The Quest to Consign Apartheid to the Dustbin of History: Procedural Human Rights in Criminal Justice in the Final Constitution of South Africa
History will record that the first democratic Constitution of South Africa came into force on the 27th day of April 1994. Officially titled the Constitution of South Africa, Act 200 of 1993, it generally became known alternately as the interim or transitional Constitution. It gave way to a "final" Constitution, which was drafted by a Constitutional Assembly elected in terms of the interim Constitution. President Mandela signed the final Constitution at Sharpeville, near Johannesburg, on 10 December 1996. That date, the anniversary of the United Nations Human Rights Day, marked yet another milestone in the constitutional transformation of South Africa. The advent of the interim Constitution in 1994 offered an opportunity for South Africans to review and reform the legal order bequeathed on the country by the inhuman system of apartheid. That legal order found prominent expression in the system of criminal justice. It was inevitable that the new Constitutional order would seek to make significant changes to the criminal justice system. The instrument by which this was attempted is the Bill of Rights, first introduced as Chapter 3 of the interim Constitution, and perpetuated, as Chapter 2, by the final Constitution.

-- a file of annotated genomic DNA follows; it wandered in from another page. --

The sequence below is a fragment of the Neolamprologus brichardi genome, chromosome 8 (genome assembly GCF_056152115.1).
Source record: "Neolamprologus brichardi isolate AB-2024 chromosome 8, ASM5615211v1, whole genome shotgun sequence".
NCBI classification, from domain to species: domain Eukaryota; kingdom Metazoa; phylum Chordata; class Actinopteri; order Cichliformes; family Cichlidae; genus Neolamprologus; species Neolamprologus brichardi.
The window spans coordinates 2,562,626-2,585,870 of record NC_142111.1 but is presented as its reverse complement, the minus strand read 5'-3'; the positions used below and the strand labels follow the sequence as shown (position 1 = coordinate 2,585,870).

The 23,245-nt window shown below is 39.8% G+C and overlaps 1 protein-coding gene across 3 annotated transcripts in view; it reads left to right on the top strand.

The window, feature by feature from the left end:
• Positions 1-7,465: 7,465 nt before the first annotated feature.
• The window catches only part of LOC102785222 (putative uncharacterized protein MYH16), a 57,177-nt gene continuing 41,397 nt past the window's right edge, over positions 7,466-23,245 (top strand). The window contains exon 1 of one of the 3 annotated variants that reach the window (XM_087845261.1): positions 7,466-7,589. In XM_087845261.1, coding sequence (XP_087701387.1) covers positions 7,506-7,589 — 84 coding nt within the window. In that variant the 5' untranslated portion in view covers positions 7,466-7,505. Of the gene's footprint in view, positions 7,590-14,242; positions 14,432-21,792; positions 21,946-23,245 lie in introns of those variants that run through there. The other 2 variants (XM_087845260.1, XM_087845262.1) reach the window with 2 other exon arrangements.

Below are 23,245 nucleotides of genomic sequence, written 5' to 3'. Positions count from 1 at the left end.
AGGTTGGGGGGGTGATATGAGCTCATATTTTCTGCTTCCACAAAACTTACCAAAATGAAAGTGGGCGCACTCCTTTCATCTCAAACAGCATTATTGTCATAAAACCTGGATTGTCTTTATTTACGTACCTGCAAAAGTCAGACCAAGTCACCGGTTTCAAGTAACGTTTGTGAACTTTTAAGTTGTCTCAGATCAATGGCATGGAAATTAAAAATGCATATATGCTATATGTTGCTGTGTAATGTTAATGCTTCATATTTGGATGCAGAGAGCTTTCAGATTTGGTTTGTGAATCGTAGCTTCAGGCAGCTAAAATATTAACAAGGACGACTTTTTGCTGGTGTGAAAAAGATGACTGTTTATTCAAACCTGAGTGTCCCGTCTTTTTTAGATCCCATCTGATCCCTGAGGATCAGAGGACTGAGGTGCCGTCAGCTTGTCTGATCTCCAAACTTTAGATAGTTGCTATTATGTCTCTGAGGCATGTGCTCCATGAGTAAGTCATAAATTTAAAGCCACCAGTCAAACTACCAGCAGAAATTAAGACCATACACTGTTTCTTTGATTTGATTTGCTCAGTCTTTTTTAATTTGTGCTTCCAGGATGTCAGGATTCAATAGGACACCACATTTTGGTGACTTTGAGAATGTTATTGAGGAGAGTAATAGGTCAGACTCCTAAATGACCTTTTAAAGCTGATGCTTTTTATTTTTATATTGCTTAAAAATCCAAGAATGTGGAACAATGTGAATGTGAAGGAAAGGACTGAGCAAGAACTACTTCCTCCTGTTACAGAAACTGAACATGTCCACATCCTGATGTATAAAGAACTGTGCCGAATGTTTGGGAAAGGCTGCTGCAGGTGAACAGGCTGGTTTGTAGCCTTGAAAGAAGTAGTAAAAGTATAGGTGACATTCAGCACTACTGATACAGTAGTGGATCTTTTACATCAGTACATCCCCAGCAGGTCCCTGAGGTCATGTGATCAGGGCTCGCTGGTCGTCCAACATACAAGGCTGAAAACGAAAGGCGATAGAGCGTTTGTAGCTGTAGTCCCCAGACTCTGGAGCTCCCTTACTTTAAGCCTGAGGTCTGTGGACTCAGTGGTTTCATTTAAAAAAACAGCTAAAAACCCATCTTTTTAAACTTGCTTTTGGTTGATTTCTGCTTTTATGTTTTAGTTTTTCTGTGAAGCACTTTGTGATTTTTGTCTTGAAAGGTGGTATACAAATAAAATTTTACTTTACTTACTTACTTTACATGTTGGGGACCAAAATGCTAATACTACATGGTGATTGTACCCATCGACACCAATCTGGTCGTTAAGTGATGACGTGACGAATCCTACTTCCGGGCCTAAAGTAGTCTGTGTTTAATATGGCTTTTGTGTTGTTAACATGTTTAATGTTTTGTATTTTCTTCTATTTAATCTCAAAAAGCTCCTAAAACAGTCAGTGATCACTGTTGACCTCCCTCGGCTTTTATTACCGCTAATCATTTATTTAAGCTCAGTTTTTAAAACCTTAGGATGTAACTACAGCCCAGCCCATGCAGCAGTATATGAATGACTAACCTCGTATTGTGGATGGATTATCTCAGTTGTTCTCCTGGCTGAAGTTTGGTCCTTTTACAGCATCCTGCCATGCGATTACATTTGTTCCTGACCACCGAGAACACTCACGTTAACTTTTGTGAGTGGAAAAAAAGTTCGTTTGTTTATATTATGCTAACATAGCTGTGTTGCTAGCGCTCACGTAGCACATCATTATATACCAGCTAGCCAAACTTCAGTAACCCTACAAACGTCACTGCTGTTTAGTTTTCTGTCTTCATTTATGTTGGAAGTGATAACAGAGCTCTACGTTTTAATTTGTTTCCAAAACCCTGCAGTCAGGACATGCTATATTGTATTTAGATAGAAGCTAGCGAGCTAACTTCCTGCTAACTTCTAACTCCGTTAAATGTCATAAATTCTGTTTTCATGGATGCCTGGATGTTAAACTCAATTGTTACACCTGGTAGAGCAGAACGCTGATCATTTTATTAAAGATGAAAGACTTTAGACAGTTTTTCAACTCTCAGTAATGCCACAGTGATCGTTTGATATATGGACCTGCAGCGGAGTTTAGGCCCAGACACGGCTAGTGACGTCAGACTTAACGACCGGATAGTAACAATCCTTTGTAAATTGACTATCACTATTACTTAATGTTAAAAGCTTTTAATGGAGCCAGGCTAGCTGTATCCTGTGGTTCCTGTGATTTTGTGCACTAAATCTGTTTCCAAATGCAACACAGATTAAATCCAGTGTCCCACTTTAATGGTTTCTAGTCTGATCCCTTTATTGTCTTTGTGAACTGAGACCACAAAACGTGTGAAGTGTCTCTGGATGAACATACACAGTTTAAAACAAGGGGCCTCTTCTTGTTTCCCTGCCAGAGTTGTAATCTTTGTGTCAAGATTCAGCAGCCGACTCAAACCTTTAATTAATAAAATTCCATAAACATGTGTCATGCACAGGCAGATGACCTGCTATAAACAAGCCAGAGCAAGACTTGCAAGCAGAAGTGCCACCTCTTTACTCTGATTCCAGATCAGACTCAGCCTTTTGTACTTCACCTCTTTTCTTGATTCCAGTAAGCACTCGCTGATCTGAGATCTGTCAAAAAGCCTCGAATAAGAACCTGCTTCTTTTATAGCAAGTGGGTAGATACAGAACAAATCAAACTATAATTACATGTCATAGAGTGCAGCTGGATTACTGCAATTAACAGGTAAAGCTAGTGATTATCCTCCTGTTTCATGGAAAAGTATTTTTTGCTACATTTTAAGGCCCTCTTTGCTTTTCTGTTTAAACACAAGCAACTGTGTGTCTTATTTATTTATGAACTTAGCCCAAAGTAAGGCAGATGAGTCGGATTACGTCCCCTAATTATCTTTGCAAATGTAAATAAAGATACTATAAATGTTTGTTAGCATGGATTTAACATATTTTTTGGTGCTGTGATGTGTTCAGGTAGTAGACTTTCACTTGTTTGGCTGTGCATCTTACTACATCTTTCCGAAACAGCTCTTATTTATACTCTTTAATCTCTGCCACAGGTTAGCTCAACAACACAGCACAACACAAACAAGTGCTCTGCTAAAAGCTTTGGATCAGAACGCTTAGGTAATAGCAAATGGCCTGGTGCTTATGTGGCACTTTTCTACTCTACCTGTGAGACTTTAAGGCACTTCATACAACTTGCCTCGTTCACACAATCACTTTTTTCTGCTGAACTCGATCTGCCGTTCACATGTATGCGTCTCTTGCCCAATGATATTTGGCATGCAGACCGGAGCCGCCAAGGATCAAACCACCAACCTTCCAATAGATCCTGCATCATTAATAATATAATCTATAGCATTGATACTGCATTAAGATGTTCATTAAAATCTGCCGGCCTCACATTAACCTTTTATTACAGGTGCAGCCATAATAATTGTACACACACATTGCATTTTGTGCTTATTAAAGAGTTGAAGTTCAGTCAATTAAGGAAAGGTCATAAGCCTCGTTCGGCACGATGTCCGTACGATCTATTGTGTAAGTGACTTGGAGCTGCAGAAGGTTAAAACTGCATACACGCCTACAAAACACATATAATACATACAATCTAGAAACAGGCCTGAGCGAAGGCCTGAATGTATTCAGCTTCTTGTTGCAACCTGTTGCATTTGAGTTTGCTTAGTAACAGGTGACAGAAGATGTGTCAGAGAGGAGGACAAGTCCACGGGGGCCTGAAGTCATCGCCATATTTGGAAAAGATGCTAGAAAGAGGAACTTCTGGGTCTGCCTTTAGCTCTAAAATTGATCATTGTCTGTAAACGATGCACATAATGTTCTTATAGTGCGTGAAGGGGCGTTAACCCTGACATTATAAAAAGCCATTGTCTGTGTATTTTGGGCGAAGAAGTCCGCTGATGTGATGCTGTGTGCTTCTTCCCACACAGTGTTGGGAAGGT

Full Text LinksGoredema, C. (1996) The Quest to Consign Apartheid to the Dustbin of History: Procedural Human Rights in Criminal Justice in the Final Constitution of South Africa. The Zimbabwe Law Review (ZLRev.), vol 13, (pp. 88-97). UZ, Mt. Pleasant, Harare.
Faculty of Law, University of Zimbabwe (UZ)
University of Zimbabwe (UZ)